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Our mission – the future.

... New technologies and environmental responsibility:

WINTERKORN: “We are working very hard to push back technical limits and increase our room to maneuver with new drive concepts. We must ensure that our mobility and our living standards are as environmentally compatible as possible. On the other hand – and this may well be the scientist in me speaking – it is also important to respect our limitations. In the past, some frivolous promises were made regarding the availability of major technical developments such as series-produced fuel-cell vehicles in the near future. The same goes for battery technology. I think it is extremely likely that alternative drive systems will be able to compete with conventional ones. The question is when exactly this will be the case – and that’s difficult to predict. It is a matter of repeatedly examining what is ultimately possible and desirable from a technical point of view and, at the same time, what is economically feasible. We are addressing all these questions – here and now. Ten years ago, for instance, who could have foreseen the great progress that has been made in the field of electronics?”

Hans Wilhelm Schlegel (left), Chief Astronaut at The European Space Agency (ESA) in Houston and Prof. Dr. Martin Winterkorn, Chairman of Volkswagen AG (photo)

SCHLEGEL: “We must always be aware that the area in which we expect progress is colored by our current viewpoint. No one can really know whether our expectations will actually prove true. Perhaps we will apply findings from other fields of technology, or perhaps various disciplines will unexpectedly merge. A prime example is mechatronics, where mechanical, electronic and IT elements are combined to produce highly efficient systems. We must keep an open mind to the possibility of unexpected solutions.”

WINTERKORN: “Quite right. And I firmly believe that we will find far more efficient technologies in the coming decades, for example technologies that can store and use the sun’s energy. Everything that we use today – be it oil, gas, or biofuels – is ultimately stored solar energy. Our current energy resources are finite. Among other things, this leads to the long-term goal in space travel – of populating Mars.”

“Our world is nothing but a large spaceship. This perspective broadens the view for the international cooperation that is needed to solve global problems.” Hans Wilhelm Schlegel, Chief Astronaut at The European Space Agency (ESA) in Houston (quotation)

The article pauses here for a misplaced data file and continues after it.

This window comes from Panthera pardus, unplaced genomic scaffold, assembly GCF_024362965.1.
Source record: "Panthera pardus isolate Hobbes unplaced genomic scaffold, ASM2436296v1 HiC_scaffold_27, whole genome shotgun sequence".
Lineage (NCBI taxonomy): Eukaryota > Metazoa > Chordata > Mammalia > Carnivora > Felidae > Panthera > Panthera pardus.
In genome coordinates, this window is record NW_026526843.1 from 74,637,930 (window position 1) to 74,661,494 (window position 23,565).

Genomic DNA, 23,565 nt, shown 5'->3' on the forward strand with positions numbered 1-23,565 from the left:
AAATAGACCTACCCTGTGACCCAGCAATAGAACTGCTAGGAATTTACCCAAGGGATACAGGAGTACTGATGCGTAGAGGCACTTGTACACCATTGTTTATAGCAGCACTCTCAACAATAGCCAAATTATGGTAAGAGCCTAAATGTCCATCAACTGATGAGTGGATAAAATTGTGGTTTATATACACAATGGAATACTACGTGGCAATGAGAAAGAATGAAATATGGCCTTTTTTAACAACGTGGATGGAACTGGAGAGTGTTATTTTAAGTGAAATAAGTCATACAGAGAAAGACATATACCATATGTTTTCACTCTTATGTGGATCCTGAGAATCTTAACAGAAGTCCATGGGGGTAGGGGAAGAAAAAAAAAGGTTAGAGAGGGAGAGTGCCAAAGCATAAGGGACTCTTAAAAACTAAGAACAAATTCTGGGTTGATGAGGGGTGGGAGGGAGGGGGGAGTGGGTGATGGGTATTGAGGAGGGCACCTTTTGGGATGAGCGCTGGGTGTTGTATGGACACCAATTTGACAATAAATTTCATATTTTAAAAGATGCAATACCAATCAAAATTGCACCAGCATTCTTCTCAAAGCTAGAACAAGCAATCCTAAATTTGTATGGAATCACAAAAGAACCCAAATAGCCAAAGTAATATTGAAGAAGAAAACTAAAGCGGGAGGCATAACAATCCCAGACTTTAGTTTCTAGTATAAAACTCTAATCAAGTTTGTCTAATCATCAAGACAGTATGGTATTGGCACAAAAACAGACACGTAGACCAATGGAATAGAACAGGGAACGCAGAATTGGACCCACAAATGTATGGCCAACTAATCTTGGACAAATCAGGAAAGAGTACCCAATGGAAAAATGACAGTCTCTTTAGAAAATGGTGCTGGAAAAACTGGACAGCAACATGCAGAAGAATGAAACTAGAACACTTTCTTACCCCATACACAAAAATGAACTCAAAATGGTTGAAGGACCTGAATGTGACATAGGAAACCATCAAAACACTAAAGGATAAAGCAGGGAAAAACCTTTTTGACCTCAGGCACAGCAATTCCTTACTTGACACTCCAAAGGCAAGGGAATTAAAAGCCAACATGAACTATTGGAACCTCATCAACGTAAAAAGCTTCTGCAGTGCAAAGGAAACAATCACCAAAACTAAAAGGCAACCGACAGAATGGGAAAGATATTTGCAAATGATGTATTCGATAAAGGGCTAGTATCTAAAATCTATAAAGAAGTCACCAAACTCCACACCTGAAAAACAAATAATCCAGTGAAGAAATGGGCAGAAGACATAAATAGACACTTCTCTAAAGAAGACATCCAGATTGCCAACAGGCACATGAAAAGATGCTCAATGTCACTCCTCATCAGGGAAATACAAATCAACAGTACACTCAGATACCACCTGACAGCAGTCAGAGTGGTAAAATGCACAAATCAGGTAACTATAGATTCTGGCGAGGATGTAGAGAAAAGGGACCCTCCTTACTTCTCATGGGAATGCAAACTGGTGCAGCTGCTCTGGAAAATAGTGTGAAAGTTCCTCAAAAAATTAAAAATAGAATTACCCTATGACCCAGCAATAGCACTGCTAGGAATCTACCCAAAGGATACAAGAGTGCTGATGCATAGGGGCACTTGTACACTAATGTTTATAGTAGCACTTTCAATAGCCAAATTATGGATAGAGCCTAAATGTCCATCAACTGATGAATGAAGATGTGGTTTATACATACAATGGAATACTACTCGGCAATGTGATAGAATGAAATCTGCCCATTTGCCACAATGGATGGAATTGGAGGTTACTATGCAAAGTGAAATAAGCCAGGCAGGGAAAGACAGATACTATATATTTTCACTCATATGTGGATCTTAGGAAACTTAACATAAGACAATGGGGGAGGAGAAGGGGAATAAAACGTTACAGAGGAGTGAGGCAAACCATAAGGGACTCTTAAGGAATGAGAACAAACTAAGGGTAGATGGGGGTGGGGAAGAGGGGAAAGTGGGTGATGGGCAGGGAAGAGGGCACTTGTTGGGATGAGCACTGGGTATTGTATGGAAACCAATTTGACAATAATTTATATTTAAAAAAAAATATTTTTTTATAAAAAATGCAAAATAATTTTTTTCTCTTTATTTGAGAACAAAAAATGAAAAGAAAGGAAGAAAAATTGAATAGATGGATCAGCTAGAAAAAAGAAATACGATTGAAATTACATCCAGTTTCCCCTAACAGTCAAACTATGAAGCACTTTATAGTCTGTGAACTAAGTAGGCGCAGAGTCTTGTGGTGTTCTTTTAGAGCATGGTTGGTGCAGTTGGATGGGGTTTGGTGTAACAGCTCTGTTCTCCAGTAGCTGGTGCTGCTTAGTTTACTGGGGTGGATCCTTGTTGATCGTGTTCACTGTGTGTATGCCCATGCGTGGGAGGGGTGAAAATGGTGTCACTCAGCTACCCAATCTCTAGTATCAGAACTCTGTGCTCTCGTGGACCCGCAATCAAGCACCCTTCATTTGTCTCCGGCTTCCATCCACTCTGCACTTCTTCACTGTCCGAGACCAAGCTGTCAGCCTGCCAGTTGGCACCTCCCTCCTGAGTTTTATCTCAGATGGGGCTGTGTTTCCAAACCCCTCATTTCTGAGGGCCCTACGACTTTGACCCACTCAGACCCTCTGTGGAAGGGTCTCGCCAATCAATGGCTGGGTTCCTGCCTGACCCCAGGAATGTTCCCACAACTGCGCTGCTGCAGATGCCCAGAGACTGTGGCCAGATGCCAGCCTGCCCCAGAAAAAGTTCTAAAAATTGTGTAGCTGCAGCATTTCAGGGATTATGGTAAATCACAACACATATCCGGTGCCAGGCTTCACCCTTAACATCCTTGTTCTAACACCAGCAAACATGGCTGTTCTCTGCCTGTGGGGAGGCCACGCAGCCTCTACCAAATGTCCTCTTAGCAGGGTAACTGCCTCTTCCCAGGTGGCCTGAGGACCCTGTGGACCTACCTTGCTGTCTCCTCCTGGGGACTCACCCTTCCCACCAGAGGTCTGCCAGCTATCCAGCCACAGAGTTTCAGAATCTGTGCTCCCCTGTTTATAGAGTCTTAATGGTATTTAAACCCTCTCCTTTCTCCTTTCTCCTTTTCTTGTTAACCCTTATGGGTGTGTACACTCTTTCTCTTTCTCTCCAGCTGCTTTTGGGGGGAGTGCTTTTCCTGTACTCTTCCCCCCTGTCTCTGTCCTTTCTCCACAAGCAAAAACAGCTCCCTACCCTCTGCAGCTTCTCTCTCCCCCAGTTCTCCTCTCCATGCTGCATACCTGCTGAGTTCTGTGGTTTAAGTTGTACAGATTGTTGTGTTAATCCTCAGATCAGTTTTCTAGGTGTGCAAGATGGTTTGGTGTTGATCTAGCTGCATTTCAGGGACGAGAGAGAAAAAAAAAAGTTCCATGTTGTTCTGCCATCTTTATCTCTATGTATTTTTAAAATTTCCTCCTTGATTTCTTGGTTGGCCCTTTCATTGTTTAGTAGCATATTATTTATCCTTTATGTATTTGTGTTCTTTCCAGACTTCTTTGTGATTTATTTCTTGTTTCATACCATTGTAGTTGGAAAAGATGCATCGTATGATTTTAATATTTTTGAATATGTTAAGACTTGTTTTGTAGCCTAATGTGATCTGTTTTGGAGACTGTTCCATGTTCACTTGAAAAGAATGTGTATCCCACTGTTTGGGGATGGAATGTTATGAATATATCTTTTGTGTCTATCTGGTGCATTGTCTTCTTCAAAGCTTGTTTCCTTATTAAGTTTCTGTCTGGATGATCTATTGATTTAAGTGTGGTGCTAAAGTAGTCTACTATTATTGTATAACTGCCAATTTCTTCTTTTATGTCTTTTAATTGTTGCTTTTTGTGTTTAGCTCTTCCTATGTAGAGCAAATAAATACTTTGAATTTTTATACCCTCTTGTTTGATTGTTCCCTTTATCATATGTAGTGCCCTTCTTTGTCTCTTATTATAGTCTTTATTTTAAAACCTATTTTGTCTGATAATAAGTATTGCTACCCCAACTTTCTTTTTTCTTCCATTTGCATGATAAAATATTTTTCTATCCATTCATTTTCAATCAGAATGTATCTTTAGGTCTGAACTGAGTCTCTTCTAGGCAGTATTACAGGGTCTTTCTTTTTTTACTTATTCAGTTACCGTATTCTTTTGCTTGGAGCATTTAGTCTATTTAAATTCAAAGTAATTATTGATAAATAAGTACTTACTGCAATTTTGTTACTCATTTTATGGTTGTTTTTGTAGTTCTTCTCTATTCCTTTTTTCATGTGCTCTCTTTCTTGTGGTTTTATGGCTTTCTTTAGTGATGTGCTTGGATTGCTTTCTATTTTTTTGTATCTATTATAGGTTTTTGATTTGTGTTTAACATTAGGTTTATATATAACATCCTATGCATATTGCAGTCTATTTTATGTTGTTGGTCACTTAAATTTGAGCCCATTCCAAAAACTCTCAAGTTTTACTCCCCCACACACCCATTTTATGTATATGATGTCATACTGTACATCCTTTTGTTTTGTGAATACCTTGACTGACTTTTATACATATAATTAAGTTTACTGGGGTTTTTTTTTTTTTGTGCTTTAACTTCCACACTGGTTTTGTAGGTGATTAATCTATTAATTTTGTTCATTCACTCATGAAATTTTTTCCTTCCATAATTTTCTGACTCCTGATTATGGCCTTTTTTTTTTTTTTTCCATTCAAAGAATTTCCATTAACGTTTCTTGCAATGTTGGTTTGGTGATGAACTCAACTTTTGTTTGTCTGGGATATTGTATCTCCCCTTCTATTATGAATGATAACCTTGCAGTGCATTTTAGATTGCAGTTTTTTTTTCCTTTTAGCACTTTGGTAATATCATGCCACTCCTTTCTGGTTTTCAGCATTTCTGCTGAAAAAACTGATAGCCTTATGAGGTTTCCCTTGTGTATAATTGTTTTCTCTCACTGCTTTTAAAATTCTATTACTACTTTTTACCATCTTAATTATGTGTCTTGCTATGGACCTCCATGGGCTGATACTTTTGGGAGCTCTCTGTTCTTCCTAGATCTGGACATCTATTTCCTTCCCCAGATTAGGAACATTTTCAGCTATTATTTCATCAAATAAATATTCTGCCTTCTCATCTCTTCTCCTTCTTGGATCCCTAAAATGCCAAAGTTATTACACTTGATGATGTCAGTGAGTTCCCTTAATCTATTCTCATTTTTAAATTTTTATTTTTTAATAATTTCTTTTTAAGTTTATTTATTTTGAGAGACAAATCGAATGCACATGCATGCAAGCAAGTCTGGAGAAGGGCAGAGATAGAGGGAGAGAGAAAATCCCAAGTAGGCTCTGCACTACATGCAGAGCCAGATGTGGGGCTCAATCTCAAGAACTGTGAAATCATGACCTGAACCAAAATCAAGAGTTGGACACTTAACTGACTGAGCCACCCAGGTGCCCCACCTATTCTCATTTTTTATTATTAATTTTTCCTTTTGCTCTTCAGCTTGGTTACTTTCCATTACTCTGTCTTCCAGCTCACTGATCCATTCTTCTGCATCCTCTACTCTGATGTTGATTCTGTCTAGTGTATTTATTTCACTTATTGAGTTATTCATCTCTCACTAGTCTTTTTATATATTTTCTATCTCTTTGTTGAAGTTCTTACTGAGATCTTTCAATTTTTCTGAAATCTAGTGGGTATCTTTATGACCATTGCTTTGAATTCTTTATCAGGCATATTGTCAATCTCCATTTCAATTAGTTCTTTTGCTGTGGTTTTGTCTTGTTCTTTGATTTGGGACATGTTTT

SCHLEGEL: “Yes, exactly, energy is the core problem although there is basically enough of it available on Earth. But how can we capture this energy? Is the infrastructure for this available? The formative role of politics comes into play here. Our world can be seen as a large spaceship whose team must agree on common destinations if we are to reach them. This perspective broadens the view for the international cooperation that is needed to solve global problems.”

... The art of finding and leading the right team:

WINTERKORN: “The important thing is being able to trust one another, and to avoid trench warfare. Employees look very closely at whether the top management team can work together. As soon as tensions are sensed, they invariably spread to other levels. Particularly when it comes to cooperation within such an international corporate group as ours, respect and team spirit are important foundations for a constructive working atmosphere. We have to treat each other fairly and decently. But technical and fact-based discussions should be as tough as they need to be, otherwise the goal won’t be reached.”

SCHLEGEL: “In the ISS project, we are learning to work together at an international level for the benefit of all concerned. I for one hope that the Chinese will also come on board. To be successful, you ultimately need a team of people with many different talents for whom reaching a compromise in the interests of the final product is more important than proving themselves right. In your case, the final product is a car; in our case, it is the mission. Successful teamwork does not presume that something will always work just because it worked before. You must always monitor how the original impetus is actually put into practice. That may sound a bit like you’re keeping tabs on things, but in my view it is nothing other than good leadership.”

WINTERKORN: “When things don’t work even though all the right preparations have been made, it is often because there is some sort of conflict between the people responsible for finding the solution. This human element is often capable of making or breaking a project. Because of this, we have always paid very close attention to creating a constructive culture at Volkswagen.”

... Implementing a chosen strategy successfully:

SCHLEGEL: “A classic exercise for a pilot: He inputs the command and must recognize quickly how the system responds. He cannot spend too long looking at one specific area, but must keep track of everything and then input the next command straight away. And while he is fine-tuning this, he must already be thinking ahead. For example, what to do if there is bad weather at the destination airport? This means that he has to monitor everything constantly – in other words he has to keep his finger on the pulse of events. I have great admiration for managers who are able to do this successfully and flawlessly, as I know well how easy it is to overlook small aspects that later prove to be decisive.”

WINTERKORN: “That is an image I can identify with.”


Dirk Maxeiner

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